This feathery weight is a trade-off as the Access 2 is not as rugged as its heavier counterparts. When tested below the treeline in milder winter conditions (light winds and light sleet), the tent sheds moisture and blocks wind effectively, keeping the interior warm and dry. We struggled sometimes with condensation because of how well the tent trapped in heat.
When pitched on an exposed ridge during high wind conditions (40-50 miles per hour), it was quite a different experience. Air was able to flow underneath the rainfly and threatened to lift the tent from the ground. The tent didn’t collapse or buckle under the strain, but it wasn’t a pleasant experience. The tent is best suited for below treeline use where high winds are less likely to damage the tent.
On a comfort scale, the MSR Access 2 has enough floor space for two people and their gear. There’s even ample headroom for comfortably changing clothes. The tent has partial mesh sides that help retain heat while providing airflow that reduces condensation. The Access 2 is easy to pitch, taking five minutes to set up the tent and attach the fly. It features a cross-pole design that sheds snow efficiently while offering additional interior headroom space.
If you want a lightweight and reliable tent for below-treeline adventures, you can’t go wrong with the Access 2. It’ll withstand most winter storms, and the weight won’t break your back. We don’t recommend taking it into exposed areas where the weather is expected to get rough. Backpackers looking for a tent that handles the harsh weather of the alpine zone should consider a beefier double-wall tent such as Mountain Hardware’s Trango 2.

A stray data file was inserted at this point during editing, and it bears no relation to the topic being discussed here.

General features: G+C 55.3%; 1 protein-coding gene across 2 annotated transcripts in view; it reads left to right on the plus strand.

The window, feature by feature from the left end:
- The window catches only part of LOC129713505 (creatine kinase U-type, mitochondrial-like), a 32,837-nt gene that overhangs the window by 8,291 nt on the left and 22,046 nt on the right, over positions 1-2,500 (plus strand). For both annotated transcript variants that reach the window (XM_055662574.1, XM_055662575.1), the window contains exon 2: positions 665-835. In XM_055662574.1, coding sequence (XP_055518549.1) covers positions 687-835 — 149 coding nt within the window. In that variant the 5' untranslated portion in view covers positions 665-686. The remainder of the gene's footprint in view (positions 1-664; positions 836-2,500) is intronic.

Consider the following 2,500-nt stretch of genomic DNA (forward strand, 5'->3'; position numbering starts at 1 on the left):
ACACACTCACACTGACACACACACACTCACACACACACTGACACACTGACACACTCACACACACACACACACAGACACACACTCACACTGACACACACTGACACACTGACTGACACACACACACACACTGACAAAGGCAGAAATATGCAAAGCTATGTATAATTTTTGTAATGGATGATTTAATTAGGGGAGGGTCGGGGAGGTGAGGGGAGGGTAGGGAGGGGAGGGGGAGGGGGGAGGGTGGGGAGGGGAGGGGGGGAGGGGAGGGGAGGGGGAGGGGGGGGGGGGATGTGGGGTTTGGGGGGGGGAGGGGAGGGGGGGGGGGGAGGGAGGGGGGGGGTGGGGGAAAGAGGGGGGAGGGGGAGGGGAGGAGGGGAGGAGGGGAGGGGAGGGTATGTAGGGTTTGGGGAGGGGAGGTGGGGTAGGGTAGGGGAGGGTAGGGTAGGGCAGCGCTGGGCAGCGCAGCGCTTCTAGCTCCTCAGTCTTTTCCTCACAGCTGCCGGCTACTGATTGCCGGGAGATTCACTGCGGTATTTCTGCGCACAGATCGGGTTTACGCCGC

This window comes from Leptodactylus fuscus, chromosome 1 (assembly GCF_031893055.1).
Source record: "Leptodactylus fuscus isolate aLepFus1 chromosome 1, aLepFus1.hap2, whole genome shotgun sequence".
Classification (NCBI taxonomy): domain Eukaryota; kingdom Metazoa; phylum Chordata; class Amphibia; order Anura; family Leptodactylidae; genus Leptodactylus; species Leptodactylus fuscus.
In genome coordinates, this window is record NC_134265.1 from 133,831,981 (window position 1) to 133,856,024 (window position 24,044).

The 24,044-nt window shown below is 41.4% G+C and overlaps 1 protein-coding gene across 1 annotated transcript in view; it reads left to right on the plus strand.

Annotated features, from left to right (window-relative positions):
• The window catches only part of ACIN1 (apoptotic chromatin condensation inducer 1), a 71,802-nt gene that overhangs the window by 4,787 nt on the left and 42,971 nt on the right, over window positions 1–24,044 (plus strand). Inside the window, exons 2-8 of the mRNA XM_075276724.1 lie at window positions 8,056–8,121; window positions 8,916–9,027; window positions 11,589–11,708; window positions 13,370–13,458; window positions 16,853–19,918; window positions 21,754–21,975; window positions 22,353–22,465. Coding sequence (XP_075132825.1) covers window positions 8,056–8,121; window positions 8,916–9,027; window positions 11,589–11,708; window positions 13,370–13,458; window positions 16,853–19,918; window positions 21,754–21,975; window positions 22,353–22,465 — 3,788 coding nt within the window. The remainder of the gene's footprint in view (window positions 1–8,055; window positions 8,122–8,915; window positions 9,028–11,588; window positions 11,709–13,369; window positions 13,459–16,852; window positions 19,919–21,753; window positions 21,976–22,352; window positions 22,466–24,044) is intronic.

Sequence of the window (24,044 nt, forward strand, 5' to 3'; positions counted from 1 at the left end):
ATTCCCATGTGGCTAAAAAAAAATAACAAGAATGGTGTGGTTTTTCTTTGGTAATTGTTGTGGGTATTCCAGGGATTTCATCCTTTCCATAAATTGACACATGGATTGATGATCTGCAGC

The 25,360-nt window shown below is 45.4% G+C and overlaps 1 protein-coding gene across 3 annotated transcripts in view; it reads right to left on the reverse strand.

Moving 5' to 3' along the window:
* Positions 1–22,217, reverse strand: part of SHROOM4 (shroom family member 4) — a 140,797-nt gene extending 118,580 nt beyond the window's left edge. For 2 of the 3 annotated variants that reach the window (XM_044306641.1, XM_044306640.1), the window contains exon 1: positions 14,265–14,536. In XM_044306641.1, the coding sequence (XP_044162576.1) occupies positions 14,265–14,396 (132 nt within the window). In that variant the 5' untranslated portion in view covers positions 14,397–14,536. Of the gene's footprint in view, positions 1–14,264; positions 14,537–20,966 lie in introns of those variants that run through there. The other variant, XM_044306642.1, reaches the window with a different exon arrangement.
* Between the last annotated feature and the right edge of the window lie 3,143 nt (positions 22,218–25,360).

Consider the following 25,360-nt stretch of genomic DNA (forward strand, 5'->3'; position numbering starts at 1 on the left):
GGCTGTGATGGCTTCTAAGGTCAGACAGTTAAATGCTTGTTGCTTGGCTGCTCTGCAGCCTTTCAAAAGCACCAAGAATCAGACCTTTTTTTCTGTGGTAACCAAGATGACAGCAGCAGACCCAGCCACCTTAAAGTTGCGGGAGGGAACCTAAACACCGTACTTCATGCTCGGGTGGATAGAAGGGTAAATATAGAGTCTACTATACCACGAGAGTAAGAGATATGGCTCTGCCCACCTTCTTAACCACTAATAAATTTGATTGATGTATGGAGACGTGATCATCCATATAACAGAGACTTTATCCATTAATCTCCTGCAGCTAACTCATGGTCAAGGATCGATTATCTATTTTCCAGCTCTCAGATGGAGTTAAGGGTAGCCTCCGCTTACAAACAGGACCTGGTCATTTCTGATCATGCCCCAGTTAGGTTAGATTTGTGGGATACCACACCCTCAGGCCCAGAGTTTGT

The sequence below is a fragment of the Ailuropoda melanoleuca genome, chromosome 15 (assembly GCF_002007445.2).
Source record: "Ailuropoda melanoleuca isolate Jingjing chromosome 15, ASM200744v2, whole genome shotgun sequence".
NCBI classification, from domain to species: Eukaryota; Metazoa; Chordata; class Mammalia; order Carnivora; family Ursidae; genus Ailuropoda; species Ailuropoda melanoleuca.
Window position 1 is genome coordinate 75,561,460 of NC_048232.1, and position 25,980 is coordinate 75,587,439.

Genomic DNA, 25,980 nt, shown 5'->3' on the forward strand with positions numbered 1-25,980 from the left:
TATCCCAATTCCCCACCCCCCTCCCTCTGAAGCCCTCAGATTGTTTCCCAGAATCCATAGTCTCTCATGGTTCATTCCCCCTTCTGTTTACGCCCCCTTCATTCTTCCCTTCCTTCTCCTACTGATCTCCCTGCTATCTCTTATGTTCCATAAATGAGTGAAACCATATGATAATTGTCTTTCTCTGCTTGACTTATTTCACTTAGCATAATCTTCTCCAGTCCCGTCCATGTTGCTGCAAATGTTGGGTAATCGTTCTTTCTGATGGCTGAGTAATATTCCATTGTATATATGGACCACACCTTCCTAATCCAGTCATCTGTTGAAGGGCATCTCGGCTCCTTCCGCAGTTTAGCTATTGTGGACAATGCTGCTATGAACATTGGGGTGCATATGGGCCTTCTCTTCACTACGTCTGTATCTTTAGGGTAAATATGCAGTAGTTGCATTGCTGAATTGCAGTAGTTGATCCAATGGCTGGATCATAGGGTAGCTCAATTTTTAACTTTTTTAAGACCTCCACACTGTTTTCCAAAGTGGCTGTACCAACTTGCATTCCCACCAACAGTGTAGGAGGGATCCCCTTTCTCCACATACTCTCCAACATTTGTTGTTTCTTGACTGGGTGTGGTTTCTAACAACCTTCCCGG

Packed Weight: 4 pounds, 13 ounces
Floor Space: 27.6 square feet
Vestibule: 6.8 square feet
Thefrom Nemo is pricey but you certainly get what you pay for. This four-season shelter is a jack of all trades — light enough to satisfy hikers who travel during the warmer months, yet durable enough to withstand winter conditions.
The Kunai 2P is designed like most three-season backpacking tents with two poles that cross over the top of the tent and a brow extension to increase the headroom and add stability. What sets the Kunai apart from your typical three-season tent is its tapered profile that sheds snow and holds up well in the wind. The tent also uses direct guy-out points that pass through the rain fly and attach directly to the pole to keep the tent securely anchored to the ground.
At just under 5 pounds, the Kunai is significantly lighter than most winter and mountaineering tents, and is built with a 30D nylon ripstop floor, a 15D nylon fly and a 20D canopy. These lightweight fabrics trim the weight of the tent, but it also make the tent more fragile. Zippered mesh windows at the bottom of the tent and strut vents in the fly help to regulate the temperature in the tent and prevent condensation.
Our one gripe with the Kunai is the size. It’s one of the smaller tents on our list. The vestibule doesn’t have extra room for gear, and you may have to snuggle up to your partner to avoid touching the walls of the tent. When it is cold outside, though, you may appreciate the body heat from sleeping in such close quarters.
Packed Weight: 9 pounds, 10.2 ounces
Floor Space: 40 square feet
Vestibule: 12 square feet (2 vestibules)